Reproductive Factors

Although, the precise cause of EOC is unknown, several theories exist. The theory of "incessant ovulation" speculates that trauma to the ovarian surface epithelium during ovulation predisposes to malignant transformation. Accordingly, those with long periods of uninterrupted ovulations, such as nulliparous women (9), and those with early menarche or late menopause (10) have an increased risk for developing EOC. Higher risk has also been documented among infertile women (11-14), and some investigators have noted that drugs to induce ovulation, such as clomiphene citrate, have also been associated with an increased risk (14,15) (Table 2).

In contrast, several factors interrupting long periods of ovulation have been reported to decrease the risk of EOC. Multiparity is one such protective factor: women with one pregnancy have a relative risk of 0.6-0.8, and each subsequent pregnancy might lower the risk by about 10-15% (11,14,16-19). Breastfeeding has also been shown to confer some decrease in risk (16,20-22), although most studies show no correlation with length of lactation. In particular, use of oral contraceptives is associated with a dramatic reduction in risk. Studies have reported a decrease in risk by about 40-50% with any duration of use (23-25), but the protection is the most pronounced with long-term use. One study noted a reduction in risk of 80% with 10 years or more of use (26).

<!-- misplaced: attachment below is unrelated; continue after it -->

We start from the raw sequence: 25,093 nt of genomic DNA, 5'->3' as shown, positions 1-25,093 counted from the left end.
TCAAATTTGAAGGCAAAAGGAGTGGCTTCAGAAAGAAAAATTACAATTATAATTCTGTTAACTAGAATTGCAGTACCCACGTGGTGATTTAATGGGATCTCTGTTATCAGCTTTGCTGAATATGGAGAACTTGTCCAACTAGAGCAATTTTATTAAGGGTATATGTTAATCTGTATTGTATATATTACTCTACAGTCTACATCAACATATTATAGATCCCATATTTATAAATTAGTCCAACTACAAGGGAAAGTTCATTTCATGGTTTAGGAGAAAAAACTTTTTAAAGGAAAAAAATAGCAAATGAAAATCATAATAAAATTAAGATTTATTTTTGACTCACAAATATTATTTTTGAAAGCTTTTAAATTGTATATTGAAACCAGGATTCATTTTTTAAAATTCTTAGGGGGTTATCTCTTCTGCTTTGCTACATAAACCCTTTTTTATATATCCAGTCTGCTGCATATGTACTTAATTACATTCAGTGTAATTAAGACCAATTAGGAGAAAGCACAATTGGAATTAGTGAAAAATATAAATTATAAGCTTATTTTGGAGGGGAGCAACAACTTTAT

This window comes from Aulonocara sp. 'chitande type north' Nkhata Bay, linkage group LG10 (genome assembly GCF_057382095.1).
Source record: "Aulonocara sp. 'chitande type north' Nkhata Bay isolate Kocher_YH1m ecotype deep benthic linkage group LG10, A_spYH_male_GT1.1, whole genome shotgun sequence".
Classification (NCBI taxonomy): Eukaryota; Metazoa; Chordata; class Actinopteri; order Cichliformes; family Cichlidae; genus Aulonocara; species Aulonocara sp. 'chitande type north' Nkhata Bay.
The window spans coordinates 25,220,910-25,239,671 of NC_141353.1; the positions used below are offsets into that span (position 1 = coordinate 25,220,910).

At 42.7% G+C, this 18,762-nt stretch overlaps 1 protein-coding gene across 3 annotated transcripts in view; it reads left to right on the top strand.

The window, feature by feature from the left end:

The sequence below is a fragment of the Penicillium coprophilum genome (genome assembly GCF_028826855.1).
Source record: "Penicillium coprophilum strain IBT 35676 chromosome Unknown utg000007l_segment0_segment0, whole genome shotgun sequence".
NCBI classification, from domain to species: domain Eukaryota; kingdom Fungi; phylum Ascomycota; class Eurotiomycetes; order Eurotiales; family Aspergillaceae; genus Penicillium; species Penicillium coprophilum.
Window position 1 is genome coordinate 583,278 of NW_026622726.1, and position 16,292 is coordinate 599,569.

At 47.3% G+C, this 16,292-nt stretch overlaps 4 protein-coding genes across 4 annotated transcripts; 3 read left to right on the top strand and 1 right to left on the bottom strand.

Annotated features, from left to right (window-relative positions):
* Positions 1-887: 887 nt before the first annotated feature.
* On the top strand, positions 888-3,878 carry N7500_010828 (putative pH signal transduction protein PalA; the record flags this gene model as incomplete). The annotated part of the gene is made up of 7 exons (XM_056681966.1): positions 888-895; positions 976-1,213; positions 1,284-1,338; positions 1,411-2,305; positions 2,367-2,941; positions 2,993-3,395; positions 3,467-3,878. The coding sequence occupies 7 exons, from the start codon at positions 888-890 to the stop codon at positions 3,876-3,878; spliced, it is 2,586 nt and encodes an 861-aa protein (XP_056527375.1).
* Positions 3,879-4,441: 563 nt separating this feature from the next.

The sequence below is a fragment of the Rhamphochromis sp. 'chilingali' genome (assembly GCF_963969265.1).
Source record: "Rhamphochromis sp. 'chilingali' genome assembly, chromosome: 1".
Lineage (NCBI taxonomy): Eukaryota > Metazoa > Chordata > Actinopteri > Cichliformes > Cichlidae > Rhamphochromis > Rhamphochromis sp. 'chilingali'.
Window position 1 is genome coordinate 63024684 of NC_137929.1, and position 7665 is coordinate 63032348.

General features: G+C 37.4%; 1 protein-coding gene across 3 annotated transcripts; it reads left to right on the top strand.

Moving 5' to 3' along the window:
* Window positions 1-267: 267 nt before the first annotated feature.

Previous hysterectomy has been associated with a lowered risk for ovarian cancer with odds ratios ranging from 0.58 to 0.78 (16-18,27-30). Annegers et al. (27) noted

Table 2

Reproductive Risk Factors for Development of Epithelial Ovarian Cancer

Factor Odds ratio

Parity (14)

0 term pregnancies 1

1 term pregnancy 0.6

2 term pregnancies 0.53

3 term pregnancies 0.48 >3 term pregnancies 0.36-0.29

Early menarche (10)

Age 13 1

Age <13 1.13 Late menopause (10)

Age 45 1

Age 45-49 1.25

Age 50-53 1.40

Age 53 1.58 Contraception (25)

No use 1

Any use oral contraceptives 0.6

Any use IUD 0.8

Any use barrier methods 0.8

Tubal ligation 0.5 Length of oral contraceptive use (26)

Never 1

3-6 months 0.6

7-11 months 0.7

>9 years 0.2 Breastfeeding (22)

Never 1

Ever 0.5 Infertility (13)

<2 years unprotected intercourse 1

>10 years unprotected intercourse 1.8

Previous hysterectomy (29) 0.58

that this reduction in risk was apparent even when one or both ovaries were preserved. This effect was present for 20-25 years (18,28). Surgical tubal ligation has been associated with reduction in ovarian cancer risk (16,17,25,28,29). Ness et al. (25) found that several methods of contraception (including oral contraceptives, intrauterine devices, barrier methods, and tubal ligation) were associated with reduced risk for ovarian cancer, even after adjustment for age, race, parity, and family history.

Pregnancy Guide

Pregnancy Guide

A Beginner's Guide to Healthy Pregnancy. If you suspect, or know, that you are pregnant, we ho pe you have already visited your doctor. Presuming that you have confirmed your suspicions and that this is your first child, or that you wish to take better care of yourself d uring pregnancy than you did during your other pregnancies; you have come to the right place.

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